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SUMMARY

Twenty-three clinically normal Beagles were inoculated with North American Trypanosoma cruzi isolates from an opossum (Tc-O), an armadillo (Tc-A), or a dog (Tc-D). The dogs were grouped according to the clinical outcome of inoculation. Group 1 consisted of 7 dogs inoculated with Tc-O or Tc-A that died or were euthanatized during acute stages of disease. Group 2 consisted of 5 dogs inoculated with Tc-O or Tc-A, that also developed acute disease, but survived to develop chronic disease. Group 3 consisted of 7 dogs inoculated with Tc-D neither developed acute nor chronic disease. Group 4 consisted of 4 dogs and served as noninoculated controls.

In group 1, the gross lesions were diffusely pale myocardiums with right ventricular enlargement, hepatomegaly, and a moderate amount of modified transudate in the abdominal cavity. Severe diffuse granulomatous myocarditis with large numbers of pseudocysts and minimal fibrosis characterized the tissues from all cardiac chambers and septum. The lesions were most severe in the right atrium and ventricle. Mild multifocal myositis and pseudocysts were observed in skeletal muscles and smooth muscles of the urinary bladder and small intestine. Multifocal encephalitis and pseudocysts were in the cerebral cortex, cerebellum, and brain stem.

In group 2, the gross lesions were biventricular enlargement and thinning of the ventricular free walls. The right ventricle contained the most severe microscopic changes. There were mild multifocal interstitial lymphohistiocytic cellular infiltrates, perivasculitis, and marked fibrosis in all areas of the myocardium. Mild myositis and multifocal encephalitis were seen in the skeletal muscles and brains. Pseudocysts were not observed in any tissues.

In group 3, there was mild biventricular dilatation, minimal inflammation with fibrosis in cardiac tissues, and a multifocal myositis in most skeletal muscles. Multifocal encephalitis was seen in the brain stem. Pseudocysts were not observed in any tissues. Lesions were not found in group 4.

Our results indicated heterogeneity between North American T cruzi isolates in lesion development in dogs, and there appeared to be a temporal relationship between acute and chronic trypanosomiasis in Tc-O- and Tc-A-inoculated dogs and the 3 phases of Chagas disease in human beings.

Free access
in American Journal of Veterinary Research

Summary

Efficacy of fenbendazole at 2 dosages for treating naturally acquired giardiasis in dogs was assessed. Giardia cysts were not detected in the feces of 6 of 6 group-1 dogs (as determined by use of the zinc sulfate concentration technique) after fenbendazole treatment (50 mg/kg of body weight, po, q 24 h, for 3 doses). Cysts were not detected in the feces of 6 of 6 group-2 dogs after fenbendazole treatment (50 mg/ kg of body weight, po, q 8 h, for 3 days). However, cysts were not detected in the feces of only 1 of 6 group-3 (nontreated control) dogs. Signs of toxicosis were not observed in any dog. These results indicate that the current label dosage (for the treatment of Toxocara canis, Toxascarisleonina, Ancylostoma canmum, Uncinaria stenocephala, Trichuris vulpis, and Taenia pisiformis, but not Giardia spp) of fenbendazole (50 mg/kg, po, q 24 h, for 3 doses) is also effective for treating giardiasis in dogs.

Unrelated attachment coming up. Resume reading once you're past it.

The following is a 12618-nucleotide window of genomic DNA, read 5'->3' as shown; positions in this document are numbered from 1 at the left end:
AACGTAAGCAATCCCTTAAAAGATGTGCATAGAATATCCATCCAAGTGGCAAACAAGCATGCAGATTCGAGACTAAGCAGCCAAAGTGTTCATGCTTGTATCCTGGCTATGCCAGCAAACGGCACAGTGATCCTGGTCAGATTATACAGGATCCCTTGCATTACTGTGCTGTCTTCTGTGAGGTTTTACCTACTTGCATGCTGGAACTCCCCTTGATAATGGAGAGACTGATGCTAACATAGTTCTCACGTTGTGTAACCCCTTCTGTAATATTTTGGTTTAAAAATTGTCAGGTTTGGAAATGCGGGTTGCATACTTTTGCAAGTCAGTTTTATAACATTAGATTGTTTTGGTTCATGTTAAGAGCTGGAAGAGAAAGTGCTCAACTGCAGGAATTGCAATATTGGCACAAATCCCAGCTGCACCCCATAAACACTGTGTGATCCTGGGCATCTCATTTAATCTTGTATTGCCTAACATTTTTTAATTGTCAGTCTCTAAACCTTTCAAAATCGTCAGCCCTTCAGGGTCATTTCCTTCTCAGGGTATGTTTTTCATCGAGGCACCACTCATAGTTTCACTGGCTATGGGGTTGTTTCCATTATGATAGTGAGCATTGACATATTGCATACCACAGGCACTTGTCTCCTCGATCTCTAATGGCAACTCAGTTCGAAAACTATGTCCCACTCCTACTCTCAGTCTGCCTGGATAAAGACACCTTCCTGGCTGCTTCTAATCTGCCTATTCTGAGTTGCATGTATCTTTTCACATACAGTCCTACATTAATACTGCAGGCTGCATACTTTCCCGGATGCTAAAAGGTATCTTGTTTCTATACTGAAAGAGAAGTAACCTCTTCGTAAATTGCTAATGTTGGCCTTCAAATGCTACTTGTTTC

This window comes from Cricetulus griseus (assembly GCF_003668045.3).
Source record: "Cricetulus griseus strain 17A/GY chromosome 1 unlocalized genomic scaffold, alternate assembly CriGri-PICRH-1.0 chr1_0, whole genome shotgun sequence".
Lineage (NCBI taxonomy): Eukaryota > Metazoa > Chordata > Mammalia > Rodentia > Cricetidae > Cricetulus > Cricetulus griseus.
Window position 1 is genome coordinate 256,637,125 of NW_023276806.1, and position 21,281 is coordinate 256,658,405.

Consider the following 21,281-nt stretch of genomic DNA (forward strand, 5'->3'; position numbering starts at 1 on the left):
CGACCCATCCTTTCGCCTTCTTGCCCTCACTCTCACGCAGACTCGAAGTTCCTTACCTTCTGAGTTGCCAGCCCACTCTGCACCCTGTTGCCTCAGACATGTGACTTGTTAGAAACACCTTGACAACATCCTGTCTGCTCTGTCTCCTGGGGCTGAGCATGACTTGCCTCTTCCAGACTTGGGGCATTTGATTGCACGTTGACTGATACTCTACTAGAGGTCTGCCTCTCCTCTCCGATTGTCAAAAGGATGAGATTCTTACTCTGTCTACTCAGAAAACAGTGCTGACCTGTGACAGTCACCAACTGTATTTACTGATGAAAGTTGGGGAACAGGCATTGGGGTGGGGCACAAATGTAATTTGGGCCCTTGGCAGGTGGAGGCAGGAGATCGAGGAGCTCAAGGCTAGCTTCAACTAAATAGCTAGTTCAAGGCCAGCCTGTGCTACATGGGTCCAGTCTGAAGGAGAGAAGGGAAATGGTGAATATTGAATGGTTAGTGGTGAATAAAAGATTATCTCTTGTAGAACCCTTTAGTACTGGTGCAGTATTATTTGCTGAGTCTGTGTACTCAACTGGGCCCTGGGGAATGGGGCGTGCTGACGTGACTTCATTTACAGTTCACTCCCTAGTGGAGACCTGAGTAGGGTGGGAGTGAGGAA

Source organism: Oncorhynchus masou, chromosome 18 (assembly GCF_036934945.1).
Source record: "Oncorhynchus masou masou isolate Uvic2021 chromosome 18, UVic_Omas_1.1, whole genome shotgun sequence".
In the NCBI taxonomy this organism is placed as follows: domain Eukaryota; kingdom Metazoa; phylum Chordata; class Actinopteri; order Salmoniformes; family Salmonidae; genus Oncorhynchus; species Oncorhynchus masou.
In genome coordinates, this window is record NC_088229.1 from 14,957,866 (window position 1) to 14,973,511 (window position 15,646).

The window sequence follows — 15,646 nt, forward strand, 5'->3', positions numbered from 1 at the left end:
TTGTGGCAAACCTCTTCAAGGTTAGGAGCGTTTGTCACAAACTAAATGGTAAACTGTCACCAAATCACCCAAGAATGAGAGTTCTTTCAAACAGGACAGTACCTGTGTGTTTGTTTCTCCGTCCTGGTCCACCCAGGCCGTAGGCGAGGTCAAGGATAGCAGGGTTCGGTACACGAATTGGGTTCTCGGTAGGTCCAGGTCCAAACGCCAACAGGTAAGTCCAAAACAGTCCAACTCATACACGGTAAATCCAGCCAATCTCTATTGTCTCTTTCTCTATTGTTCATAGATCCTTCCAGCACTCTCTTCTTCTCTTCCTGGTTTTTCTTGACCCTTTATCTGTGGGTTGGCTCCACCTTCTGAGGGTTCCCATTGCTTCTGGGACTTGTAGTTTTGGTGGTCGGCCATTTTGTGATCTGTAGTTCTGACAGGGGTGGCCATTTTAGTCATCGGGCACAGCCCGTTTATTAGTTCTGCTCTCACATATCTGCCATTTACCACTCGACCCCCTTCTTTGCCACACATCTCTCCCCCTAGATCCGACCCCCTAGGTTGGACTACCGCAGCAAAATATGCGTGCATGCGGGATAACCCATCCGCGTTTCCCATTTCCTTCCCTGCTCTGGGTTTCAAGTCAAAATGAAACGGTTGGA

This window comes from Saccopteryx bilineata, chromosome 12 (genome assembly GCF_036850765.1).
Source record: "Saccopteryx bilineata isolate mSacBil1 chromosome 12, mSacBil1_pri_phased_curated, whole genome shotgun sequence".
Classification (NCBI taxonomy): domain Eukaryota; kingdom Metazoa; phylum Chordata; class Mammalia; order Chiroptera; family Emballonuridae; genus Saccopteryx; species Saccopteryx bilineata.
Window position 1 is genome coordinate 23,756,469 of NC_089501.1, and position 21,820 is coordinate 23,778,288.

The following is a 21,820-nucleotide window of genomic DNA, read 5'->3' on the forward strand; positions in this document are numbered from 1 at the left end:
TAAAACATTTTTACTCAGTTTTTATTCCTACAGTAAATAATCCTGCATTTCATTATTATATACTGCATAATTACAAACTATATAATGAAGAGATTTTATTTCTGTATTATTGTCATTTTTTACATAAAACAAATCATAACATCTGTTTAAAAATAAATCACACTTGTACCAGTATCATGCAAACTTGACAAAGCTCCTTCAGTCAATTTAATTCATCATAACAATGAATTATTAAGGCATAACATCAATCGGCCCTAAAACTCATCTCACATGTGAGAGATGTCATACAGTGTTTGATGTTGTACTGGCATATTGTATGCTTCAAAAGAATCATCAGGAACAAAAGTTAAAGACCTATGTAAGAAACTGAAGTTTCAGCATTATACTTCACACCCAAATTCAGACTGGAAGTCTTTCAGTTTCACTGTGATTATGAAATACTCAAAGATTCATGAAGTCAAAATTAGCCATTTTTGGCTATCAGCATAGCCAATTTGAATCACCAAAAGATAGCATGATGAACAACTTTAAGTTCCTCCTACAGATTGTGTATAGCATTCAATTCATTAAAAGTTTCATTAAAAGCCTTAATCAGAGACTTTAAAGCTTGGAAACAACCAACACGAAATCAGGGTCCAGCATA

Free access
in American Journal of Veterinary Research

SUMMARY

Blood culture and serologic testing were used to study the prevalence of Trypanosoma cruzi infection in a group of 85 dogs from southern Louisiana rural environment. These dogs were known to have been in contact with wild mammalian hosts of the hemoflagellate. Results were compared with blood culture and serologic test results in 103 dogs from a rural environment and with limited known wild mammalian T cruzi host contact. Serologic test results for the 188 dogs from the rural environment were compared with results for 176 dogs from an urban animal shelter and for 100 household pet dogs from an urban southern Louisiana environment. Blood culture was not performed on urban dogs. Culture results were negative in all dogs from rural environments. Serologic evidence of infection was obtained for 4 of the 85 (4.7%) dogs of rural environment with known host contact. Of 176 dogs from the animal shelter, 4 (2.3%) had high antibody titer to T cruzi, and 11 others had low titer (< 2 adjusted elisa units [aEU]). Two and 4 dogs of the housed urban and rural groups, respectively, had antibody titer to T cruzi that was < 2 aEU. Results indicate that prevalence for exposure to T cruzi antigen is higher in dogs with high potential contact with the vector and wild mammalian hosts of T cruzi, whether they are from rural or urban environment. Furthermore, results indicate that similar studies on high-risk human populations may be indicated.